My birthday was on Sunday (be sure to mark it down so you won’t forget next year!), and birthdays are good times for reflection. I have made it a habit of doing this over the years and I always reach the same conclusion: God has treated me over the course of my life so much better than I deserve. I can so relate to Paul when he refers to himself as a “wretched man” and “the worst of sinners.” I feel the same when I look back over the course of my life. So many times, I acted in ways that brought shame to my Lord. Yet, he continued to use me and bless me in ways that are still difficult for me to believe. I literally marvel at the way the course of my life has gone. Without the Lord’s amazing grace, things would have gone far worse and I would now be living a very different life.
I didn’t earn it; I didn’t deserve it. God’s love and mercy just went deeper than my sin. This is why John Newton wrote the hymn for which he became famous and that we still sing today—“Amazing Grace.” He was a trader in human flesh, but he humbled himself before God and was miraculously forgiven. A wretched man, blinded by his sin and lost, was found and saved. Because he was treated so much better than he deserved, his heart burst with effusive praise. A wretch became a saint in the blink of an eye.
Yet, even with this understanding of how undeservingly blessed I am, it is still so easy to be judgmental of others, to lack the same grace towards them, which I have continually received from the King of kings and Lord of lords. Just yesterday I was treated rudely by an older gentleman at the gym. Though I didn’t say anything to him, I brooded much of the way home about his treatment of me. Then the Spirit reminded me of the Lord’s grace toward me when my behavior and attitudes toward others has been less than stellar. It is so easy to receive grace and yet so difficult to give it.
The Scriptures command us to reflect the grace we have been shown in our treatment of others. Jesus used a parable to make this point.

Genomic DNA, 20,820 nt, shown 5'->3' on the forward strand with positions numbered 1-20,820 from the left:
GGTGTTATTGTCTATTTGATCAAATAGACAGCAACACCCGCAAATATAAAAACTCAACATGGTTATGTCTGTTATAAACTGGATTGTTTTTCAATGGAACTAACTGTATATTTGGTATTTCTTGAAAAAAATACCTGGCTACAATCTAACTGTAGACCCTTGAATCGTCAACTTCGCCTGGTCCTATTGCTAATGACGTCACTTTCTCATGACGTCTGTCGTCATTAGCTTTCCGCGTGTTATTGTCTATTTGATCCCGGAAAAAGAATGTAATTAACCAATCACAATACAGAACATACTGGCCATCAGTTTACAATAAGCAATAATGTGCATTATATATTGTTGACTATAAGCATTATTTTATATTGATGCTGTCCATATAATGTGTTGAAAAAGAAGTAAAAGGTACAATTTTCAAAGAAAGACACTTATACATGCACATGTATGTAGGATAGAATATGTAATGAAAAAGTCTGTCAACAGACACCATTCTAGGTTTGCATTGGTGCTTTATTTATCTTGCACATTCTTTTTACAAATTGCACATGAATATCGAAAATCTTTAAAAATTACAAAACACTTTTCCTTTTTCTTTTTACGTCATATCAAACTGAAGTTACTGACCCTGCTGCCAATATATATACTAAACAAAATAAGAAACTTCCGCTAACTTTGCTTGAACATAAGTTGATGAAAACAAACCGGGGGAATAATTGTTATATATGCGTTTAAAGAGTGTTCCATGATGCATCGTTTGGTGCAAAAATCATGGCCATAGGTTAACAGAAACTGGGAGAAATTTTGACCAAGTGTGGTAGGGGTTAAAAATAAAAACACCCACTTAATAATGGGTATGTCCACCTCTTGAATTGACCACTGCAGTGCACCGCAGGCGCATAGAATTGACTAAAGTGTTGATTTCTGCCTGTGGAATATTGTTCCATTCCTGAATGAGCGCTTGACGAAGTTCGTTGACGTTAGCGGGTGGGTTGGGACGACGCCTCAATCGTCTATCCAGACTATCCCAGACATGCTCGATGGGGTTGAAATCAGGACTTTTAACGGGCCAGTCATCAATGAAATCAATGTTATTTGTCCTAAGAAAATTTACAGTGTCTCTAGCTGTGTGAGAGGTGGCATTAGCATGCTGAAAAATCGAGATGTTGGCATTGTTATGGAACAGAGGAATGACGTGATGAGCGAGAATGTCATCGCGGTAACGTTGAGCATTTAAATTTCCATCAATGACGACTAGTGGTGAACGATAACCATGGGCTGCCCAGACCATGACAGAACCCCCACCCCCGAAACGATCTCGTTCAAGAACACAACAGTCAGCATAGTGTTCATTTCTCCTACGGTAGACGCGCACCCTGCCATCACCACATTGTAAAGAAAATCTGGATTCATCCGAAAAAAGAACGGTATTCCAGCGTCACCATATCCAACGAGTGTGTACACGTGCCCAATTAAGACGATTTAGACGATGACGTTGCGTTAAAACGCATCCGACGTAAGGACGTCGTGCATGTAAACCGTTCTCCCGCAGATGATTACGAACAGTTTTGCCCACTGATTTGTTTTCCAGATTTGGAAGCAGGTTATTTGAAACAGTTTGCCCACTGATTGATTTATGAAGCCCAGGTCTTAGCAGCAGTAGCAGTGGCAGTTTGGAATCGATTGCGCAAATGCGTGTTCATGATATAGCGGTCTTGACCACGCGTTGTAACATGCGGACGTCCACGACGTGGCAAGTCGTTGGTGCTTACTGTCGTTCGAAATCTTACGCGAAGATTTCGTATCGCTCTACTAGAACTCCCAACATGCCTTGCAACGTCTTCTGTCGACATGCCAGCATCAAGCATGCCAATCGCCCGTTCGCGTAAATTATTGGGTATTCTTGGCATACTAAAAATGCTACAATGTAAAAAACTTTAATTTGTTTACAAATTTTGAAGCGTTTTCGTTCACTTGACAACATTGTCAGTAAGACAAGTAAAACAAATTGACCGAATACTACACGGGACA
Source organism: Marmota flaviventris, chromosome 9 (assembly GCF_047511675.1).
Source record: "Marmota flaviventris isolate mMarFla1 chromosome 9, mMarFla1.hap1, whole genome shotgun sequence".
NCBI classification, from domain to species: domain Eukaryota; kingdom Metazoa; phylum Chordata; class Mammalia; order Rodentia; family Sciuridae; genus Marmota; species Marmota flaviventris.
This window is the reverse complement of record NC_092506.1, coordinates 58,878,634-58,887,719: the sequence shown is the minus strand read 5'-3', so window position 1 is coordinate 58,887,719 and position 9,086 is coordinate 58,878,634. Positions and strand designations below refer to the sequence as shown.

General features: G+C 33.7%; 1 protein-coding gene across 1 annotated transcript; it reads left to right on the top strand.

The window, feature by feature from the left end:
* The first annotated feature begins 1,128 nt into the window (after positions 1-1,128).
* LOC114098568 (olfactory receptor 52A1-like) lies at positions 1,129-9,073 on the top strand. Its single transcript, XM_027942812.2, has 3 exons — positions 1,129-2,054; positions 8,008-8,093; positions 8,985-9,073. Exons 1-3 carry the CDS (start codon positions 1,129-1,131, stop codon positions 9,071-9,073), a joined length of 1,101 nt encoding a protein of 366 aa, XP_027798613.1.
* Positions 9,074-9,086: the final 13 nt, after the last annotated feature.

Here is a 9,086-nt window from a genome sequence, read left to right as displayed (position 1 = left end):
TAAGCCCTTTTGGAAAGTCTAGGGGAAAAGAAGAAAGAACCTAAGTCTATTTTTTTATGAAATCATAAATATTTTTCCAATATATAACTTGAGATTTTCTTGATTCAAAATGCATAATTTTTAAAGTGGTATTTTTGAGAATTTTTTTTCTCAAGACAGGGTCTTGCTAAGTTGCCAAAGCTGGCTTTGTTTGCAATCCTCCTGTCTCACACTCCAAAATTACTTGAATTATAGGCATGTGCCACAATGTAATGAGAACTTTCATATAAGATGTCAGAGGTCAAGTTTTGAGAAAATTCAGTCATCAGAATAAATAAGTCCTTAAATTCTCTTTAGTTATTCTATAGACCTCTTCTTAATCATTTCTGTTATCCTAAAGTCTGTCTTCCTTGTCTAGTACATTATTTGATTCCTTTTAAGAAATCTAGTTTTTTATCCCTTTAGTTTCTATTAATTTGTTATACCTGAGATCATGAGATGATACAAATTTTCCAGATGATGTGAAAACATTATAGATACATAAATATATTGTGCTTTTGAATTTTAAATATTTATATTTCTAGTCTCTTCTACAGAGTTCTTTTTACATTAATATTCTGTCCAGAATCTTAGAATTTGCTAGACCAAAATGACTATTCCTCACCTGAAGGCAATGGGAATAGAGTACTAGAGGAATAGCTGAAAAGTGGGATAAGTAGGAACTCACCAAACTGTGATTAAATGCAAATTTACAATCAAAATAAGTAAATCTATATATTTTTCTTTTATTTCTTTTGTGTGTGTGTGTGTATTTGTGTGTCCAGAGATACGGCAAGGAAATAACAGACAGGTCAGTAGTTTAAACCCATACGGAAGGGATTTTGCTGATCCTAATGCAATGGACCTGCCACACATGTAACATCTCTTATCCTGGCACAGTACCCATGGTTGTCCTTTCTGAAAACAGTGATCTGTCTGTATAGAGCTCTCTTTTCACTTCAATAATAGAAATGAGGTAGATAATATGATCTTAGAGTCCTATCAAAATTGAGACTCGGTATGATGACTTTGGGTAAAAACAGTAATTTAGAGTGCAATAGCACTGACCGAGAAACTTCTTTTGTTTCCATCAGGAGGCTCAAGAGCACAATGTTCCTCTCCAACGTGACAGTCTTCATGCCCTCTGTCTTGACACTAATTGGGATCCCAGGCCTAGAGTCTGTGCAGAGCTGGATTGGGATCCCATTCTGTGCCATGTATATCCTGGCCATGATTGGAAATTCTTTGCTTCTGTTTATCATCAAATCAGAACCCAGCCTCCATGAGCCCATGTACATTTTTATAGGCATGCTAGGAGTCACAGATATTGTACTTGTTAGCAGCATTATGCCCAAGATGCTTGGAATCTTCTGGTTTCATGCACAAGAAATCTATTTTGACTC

21 Then Peter came to Jesus and asked, “Lord, how many times shall I forgive my brother or sister who sins against me? Up to seven times?”
22 Jesus answered, “I tell you, not seven times, but seventy-seven times.
23 “Therefore, the kingdom of heaven is like a king who wanted to settle accounts with his servants. 24 As he began the settlement, a man who owed him ten thousand bags of gold was brought to him. 25 Since he was not able to pay, the master ordered that he and his wife and his children and all that he had be sold to repay the debt.
26 “At this the servant fell on his knees before him. ‘Be patient with me,’ he begged, ‘and I will pay back everything.’ 27 The servant’s master took pity on him, canceled the debt and let him go.
28 “But when that servant went out, he found one of his fellow servants who owed him a hundred silver coins. He grabbed him and began to choke him. ‘Pay back what you owe me!’ he demanded.
29 “His fellow servant fell to his knees and begged him, ‘Be patient with me, and I will pay it back.’
30 “But he refused. Instead, he went off and had the man thrown into prison until he could pay the debt. 31 When the other servants saw what had happened, they were outraged and went and told their master everything that had happened.
32 “Then the master called the servant in. ‘You wicked servant,’ he said, ‘I canceled all that debt of yours because you begged me to. 33 Shouldn’t you have had mercy on your fellow servant just as I had on you?’ 34 In anger his master handed him over to the jailers to be tortured, until he should pay back all he owed.
35 “This is how my heavenly Father will treat each of you unless you forgive your brother or sister from your heart.”(Matthew 18:21-35 NIV)
And Paul commands us to “bear with each other and forgive one another if any of you has a grievance against someone. Forgive as the Lord forgave you.” (Colossians 3:13 NIV)
The amazing grace we have received from God we are to show toward others. Yet the cultural currents and our natures which have produced them push back hard against this. We are seemingly more likely to be quick with a condemning or mocking comment rather than being merciful, more likely to hold a grudge rather than letting it go in an act of mercy and kindness. To the point, we are less inclined to show the same grace we ourselves have gladly received.
The truth is we cannot be authentic followers of Jesus and withhold the grace from others which he has so generously given to us. If and when we do this, we must humble ourselves, confess our sin, and repent. The amazing thing about God’s grace is that we receive it when we don’t deserve it. Do we dare then to withhold our grace from people because we believe they haven’t earned it?
© Jim Musser 2019